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What is a “Mother Tongue”?

Posted by on March 15, 2014

The phrase “Mother Tongue” has always intrigued me.  Up until a few years ago I didn’t even think very much of it.  To me it had always meant a person’s first language, period, no more and no less.  There didn’t seem to be anything more interesting to know or even learn about the expression.  However, having recently observed how children pick up languages and by whom, I came around to an altogether different understanding of the phrase, one that called my own assumptions into question.

Today, because we live in an increasingly “globalised” world, our country of birth may not be our country of death or even the place where we ever live again after we are born.  We are comfortable with the notion of moving many times over the course of our lives, whether between cities or amongst countries.  We learn different languages, marry into different cultures and often have two, three or more different careers over the course of our lives.  We no longer necessarily identify ourselves with one country or culture but rather think of ourselves as part of the larger world, “a citizen of the world”.   All of this is already “normal” and increasingly so with every new generation.

So, in the midst of all this variety in life, what do we identify with when we question who we are or, indeed, when somebody else questions who we are?  How do we answer?  What do we say?  Whatever we communicate, we do it through language.  If we happen to speak only one language, then we probably have a fairly coherent sense of self, applying more weight to other characteristics about ourselves when we attempt to answer such questions.  However, if we speak two or more languages then the languages themselves are often a greater or equal weight to the other characteristics which make up the rest of our personality and identity.  And between the languages or amongst them, there always exists a primary one, often termed a person’s “mother tongue”.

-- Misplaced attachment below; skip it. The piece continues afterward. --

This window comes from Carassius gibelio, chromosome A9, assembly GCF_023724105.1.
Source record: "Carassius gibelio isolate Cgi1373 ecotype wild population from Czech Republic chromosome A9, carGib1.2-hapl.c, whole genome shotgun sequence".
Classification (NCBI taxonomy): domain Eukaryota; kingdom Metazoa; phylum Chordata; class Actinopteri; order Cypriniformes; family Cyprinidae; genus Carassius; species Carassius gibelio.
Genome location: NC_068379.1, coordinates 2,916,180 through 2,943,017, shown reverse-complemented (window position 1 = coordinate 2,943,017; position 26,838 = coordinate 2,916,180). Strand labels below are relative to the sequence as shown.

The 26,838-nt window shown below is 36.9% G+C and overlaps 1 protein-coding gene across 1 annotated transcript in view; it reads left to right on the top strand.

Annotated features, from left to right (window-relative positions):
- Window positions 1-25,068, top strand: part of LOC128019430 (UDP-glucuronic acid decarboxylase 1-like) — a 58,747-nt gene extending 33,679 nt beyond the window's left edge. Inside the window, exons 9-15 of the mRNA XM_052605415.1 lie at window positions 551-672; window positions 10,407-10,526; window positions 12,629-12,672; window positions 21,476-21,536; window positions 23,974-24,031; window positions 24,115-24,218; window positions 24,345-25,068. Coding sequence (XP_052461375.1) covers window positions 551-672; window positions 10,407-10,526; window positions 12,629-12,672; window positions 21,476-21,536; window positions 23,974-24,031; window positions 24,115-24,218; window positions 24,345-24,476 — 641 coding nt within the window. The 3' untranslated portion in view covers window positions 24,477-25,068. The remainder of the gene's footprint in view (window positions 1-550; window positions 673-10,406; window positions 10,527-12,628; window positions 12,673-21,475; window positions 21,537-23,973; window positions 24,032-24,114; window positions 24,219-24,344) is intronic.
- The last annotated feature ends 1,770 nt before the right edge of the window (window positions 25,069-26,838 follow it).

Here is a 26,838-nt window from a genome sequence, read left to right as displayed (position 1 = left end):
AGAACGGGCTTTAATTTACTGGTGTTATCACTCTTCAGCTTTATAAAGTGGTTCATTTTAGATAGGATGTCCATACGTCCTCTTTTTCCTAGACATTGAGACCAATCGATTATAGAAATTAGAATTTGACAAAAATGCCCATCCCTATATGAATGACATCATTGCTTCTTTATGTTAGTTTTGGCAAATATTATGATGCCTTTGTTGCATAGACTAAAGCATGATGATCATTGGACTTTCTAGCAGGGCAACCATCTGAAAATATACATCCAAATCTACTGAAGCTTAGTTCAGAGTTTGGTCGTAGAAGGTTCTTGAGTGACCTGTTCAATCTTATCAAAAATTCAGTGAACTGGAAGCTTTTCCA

A book entitled, "Mother Tongue" by Bill Bryson from 2008.

A book entitled, “Mother Tongue” by Bill Bryson from 2008.

Babies and small children tend to spend the majority of their time with the mother, at least this has historically been the case, therefore any knowledge of words, communication and language had a propensity to be formed by the mother, hence the phrase “mother tongue”.  Despite where the child was born or reared, the mother was the central and significant role model and the primary educator when it came to early awareness and knowledge of the world around the child.  Today, fathers play an increasing role in child-rearing, as do caretakers such as nannies, grandparents or older siblings.  Regardless of whether the mother today continues to play the primary role in a child’s early life however, the phrase “mother tongue” has stuck.  In today’s world, at some point during our lives and especially if we speak more than one language, we will be asked, “What is your ‘mother tongue’?”  Hardly anybody asks, “What is your ‘first language’?”, or even “Which country are you a ‘native speaker’ of?”  Yet we all use these phrases interchangeably.  But are they interchangeable?